Posted on March 10, 2016 by iMFdirect
By Rahul Anand and Paul Cashin
After being low for decades, inflation in India trended higher from the mid-2000s. It reached 10–11 percent by 2008, and remained elevated at double digits for several years. Even though inflation fell by almost half in 2014, inflation expectations have remained high.
High and persistent inflation in recent years has presented serious macroeconomic challenges in India, increasing the country’s domestic and external vulnerabilities. As Reserve Bank of India Governor Raghuram Rajan pointed out at the 8th R.N. Kao Memorial Lecture in 2014, “inflation is a destructive disease … we can’t push inflation under the carpet as a central banker. We have to deal with it.”
Filed under: Asia, Emerging Markets, IMF, Inequality, inflation, International Monetary Fund, LICs | Tagged: demand, food prices, food supply, growth, households, IMF, India, inequality, inflation, International Monetary Fund, Reserve Bank of India | Leave a comment »
Posted on February 17, 2016 by iMFdirect
By Andrea F. Presbitero and Min Zhu
(Versions in 中文 (Chinese), Français, and Português)
Many low-income developing countries have joined the group of Eurobond issuers across the globe— in sub-Saharan Africa (for example, Senegal, Zambia, and Ghana), Asia (for example, Mongolia) and elsewhere, raising over US$21 billion cumulatively over the past decade. Tapping these markets provides a new source of funds, but also exposes borrowers to shifts in investor sentiment and rising global interest rates.
Filed under: Africa, Asia, Emerging Markets, IMF, International Monetary Fund, Low-income countries, Public debt | Tagged: Asia, bond spreads, capital inflows, emerging markets, eurobond, exchange rates, financial markets, foreign reserves, GDP, IMF, iMFdirect, International Monetary Fund, low-income countries, public debt, public investment, Sub-Saharan Africa | Leave a comment »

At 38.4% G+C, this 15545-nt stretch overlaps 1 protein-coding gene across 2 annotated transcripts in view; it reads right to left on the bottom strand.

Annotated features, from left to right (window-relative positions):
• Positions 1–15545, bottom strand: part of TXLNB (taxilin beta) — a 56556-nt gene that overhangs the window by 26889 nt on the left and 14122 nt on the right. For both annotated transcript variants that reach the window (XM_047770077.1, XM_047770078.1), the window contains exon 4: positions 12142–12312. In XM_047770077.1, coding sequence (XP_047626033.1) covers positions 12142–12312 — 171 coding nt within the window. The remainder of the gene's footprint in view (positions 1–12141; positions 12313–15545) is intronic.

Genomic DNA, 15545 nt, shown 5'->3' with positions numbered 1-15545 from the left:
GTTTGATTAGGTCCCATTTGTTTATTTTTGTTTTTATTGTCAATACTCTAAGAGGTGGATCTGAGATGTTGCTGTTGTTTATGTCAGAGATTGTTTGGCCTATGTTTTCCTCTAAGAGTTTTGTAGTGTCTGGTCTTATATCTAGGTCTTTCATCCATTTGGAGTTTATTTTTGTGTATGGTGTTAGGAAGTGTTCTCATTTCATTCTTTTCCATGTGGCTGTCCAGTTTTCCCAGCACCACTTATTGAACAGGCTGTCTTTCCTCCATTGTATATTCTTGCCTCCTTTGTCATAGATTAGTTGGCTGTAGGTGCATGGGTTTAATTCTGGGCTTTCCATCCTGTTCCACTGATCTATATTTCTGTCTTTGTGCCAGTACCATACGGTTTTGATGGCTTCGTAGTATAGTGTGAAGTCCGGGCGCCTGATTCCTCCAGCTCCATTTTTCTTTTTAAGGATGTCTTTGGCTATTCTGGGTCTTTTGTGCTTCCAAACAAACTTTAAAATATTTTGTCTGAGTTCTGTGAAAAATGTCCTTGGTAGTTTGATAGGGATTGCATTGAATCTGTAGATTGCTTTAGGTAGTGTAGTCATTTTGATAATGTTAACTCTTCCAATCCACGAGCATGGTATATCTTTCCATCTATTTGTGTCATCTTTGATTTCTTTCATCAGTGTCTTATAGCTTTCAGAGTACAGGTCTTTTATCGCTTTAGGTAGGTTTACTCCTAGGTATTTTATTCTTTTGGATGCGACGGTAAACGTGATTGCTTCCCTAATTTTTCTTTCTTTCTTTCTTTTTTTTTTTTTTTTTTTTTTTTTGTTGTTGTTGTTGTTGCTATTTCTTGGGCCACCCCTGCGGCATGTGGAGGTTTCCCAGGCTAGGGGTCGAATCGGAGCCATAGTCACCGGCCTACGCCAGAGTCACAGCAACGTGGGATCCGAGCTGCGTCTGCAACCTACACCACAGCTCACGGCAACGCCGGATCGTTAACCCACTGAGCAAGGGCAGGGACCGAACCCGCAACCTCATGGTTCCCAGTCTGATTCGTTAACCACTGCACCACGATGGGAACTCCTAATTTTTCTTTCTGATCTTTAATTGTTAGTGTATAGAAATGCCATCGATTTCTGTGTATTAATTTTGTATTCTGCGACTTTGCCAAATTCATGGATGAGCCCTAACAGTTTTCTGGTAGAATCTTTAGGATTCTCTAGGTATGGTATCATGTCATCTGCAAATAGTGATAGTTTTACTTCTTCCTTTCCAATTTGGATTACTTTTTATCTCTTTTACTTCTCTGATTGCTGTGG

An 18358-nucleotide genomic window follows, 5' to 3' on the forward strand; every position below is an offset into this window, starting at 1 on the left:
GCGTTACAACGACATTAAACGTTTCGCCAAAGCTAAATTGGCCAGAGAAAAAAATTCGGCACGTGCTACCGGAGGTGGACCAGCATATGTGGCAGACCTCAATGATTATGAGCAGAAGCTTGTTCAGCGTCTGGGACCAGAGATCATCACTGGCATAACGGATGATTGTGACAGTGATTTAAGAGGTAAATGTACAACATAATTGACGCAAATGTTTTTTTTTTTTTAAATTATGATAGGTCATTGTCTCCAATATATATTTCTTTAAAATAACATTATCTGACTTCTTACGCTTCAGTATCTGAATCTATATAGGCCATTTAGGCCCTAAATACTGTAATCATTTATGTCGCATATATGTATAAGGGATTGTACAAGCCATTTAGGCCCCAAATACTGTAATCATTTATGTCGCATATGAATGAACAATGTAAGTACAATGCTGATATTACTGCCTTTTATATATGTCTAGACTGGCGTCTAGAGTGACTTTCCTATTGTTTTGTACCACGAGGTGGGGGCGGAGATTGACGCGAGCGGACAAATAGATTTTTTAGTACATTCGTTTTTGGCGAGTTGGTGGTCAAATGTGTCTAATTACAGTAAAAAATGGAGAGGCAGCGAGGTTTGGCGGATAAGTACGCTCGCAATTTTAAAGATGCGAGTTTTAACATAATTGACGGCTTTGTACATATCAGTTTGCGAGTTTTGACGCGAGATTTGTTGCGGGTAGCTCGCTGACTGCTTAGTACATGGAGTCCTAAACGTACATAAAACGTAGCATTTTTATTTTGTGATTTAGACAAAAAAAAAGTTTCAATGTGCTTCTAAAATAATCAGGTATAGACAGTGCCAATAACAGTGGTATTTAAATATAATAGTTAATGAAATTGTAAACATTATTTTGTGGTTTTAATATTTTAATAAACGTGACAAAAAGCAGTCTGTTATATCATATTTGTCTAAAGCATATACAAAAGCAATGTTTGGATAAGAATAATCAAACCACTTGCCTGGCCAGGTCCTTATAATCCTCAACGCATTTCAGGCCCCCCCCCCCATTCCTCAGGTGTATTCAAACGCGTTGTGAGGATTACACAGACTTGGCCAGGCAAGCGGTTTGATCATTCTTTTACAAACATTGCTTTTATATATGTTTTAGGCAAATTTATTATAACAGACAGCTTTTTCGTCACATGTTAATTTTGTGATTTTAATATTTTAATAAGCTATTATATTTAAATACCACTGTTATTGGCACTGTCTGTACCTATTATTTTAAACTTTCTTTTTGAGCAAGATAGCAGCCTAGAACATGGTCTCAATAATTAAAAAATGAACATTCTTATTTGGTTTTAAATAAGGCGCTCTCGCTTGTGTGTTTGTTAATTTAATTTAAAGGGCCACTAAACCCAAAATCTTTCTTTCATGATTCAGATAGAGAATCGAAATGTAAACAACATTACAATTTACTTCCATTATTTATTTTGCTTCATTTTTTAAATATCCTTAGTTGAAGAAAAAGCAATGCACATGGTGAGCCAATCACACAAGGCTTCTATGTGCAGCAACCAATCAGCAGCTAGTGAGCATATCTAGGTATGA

Posted on January 19, 2016 by iMFdirect
By Maurice Obstfeld
(Versions in عربي, , 中文, Français, 日本語, Русский, and Español)
At the start of 2016, turbulence in financial markets has returned amid renewed concern about risks to global economic growth. The fundamental forces that underlay our October World Economic Outlook projections have not dissipated, and in some respects have intensified, leading us to trim our expectations for future medium-term growth of the world economy.
In the World Economic Outlook Update released today, we still, however, expect growth to pick up this year in most countries.
Despite the modesty of the reduction we see in general growth prospects and the promise of improvement in coming years, downside risks to our central scenario have intensified. In our view, a focus on these risks is the main factor driving recent developments in financial markets.
We may be in for a bumpy ride this year, especially in the emerging and developing world.